Tuesday, July 15, 2014
July 14, 2014
I didn't have a book to read on my lunch hour so I just grabbed this from the shelf. It looked like something from Victorian times, which is usually a safe bet for me.
This does take place in 1835, but in Philadelphia and in Richmond, Virginia. Rufus and his father have fallen on hard times. His father has been thrown into debtor's prison and Rufus is trying to stay out of trouble and find a way to help his father one way or another.
Rufus is an unusual boy. Frail and bent from scoliosis (I presume), he is a chess prodigy. Having been practically an invalid since birth, he studied chess and played against his father and other adults until he became so good he could beat almost anyone.
This talent is what leads Rufus to the unscrupulous showman Maelzel and his chess playing automaton, The Turk. Rufus is given a job by Maelzel as the operator of The Turk. Rufus hides in the cabinet that supports The Turk's chessboard. Through magnets and other controls, Rufus is able to operate The Turk to make it appear that the automaton is actually playing chess. Of course, anyone challenging The Turk loses because they are actually playing the accomplished Rufus.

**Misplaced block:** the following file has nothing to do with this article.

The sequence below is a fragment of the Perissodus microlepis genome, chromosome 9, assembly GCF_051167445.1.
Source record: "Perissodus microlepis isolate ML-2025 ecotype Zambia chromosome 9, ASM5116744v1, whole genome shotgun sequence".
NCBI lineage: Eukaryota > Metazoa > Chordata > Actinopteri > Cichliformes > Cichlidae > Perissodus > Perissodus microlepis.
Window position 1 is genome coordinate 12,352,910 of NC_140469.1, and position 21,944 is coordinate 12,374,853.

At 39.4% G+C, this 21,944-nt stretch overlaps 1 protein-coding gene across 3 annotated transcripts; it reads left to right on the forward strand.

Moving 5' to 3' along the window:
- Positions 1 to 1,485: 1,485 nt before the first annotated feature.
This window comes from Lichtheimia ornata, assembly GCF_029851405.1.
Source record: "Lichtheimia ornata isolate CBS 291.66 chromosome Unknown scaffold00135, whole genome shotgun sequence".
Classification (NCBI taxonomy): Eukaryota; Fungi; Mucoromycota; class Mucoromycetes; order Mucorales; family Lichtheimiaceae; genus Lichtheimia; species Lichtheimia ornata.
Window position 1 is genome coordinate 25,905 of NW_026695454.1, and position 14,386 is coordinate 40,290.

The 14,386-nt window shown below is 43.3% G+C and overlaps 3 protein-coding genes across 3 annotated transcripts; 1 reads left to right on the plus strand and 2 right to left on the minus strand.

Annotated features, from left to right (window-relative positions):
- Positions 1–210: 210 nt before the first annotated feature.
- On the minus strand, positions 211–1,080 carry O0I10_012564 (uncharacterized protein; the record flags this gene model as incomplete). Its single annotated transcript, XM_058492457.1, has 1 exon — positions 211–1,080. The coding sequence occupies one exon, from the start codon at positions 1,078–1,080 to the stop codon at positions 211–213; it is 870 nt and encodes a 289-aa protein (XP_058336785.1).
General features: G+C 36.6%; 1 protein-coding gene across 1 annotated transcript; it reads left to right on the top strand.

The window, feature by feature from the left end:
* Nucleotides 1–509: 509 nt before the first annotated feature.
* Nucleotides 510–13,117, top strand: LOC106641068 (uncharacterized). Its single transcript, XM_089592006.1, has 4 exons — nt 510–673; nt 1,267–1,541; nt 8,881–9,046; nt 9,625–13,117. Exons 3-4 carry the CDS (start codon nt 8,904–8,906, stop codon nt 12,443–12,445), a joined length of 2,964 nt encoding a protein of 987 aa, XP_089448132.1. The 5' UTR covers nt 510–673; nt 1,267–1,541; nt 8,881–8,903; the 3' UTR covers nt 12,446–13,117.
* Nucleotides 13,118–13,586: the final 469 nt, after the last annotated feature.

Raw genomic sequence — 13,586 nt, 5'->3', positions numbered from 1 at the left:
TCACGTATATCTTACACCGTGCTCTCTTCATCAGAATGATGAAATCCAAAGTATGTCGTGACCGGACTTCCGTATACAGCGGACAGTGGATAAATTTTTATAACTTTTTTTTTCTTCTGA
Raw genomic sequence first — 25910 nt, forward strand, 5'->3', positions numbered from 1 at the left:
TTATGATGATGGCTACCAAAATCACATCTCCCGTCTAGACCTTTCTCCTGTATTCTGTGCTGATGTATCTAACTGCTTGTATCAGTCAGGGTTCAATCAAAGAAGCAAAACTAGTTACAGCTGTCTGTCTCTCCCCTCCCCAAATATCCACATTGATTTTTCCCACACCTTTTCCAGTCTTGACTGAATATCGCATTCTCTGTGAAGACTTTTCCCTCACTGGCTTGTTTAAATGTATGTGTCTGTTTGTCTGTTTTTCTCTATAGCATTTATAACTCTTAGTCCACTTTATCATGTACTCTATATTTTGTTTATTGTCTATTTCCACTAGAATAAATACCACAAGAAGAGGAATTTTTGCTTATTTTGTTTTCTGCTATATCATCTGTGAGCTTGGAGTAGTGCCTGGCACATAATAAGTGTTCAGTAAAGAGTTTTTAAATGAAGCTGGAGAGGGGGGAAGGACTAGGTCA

I was fascinated to learn that The Turk actually existed.
Like The Shakespeare Stealer, another Gary Blackwood novel, Curiosity is fiction blended with historical fact. Real people populate this book from Edgar Allan Poe to P.T. Barnum.
What was just a choice made without a thought became such an entertaining read.
The Turk Recreated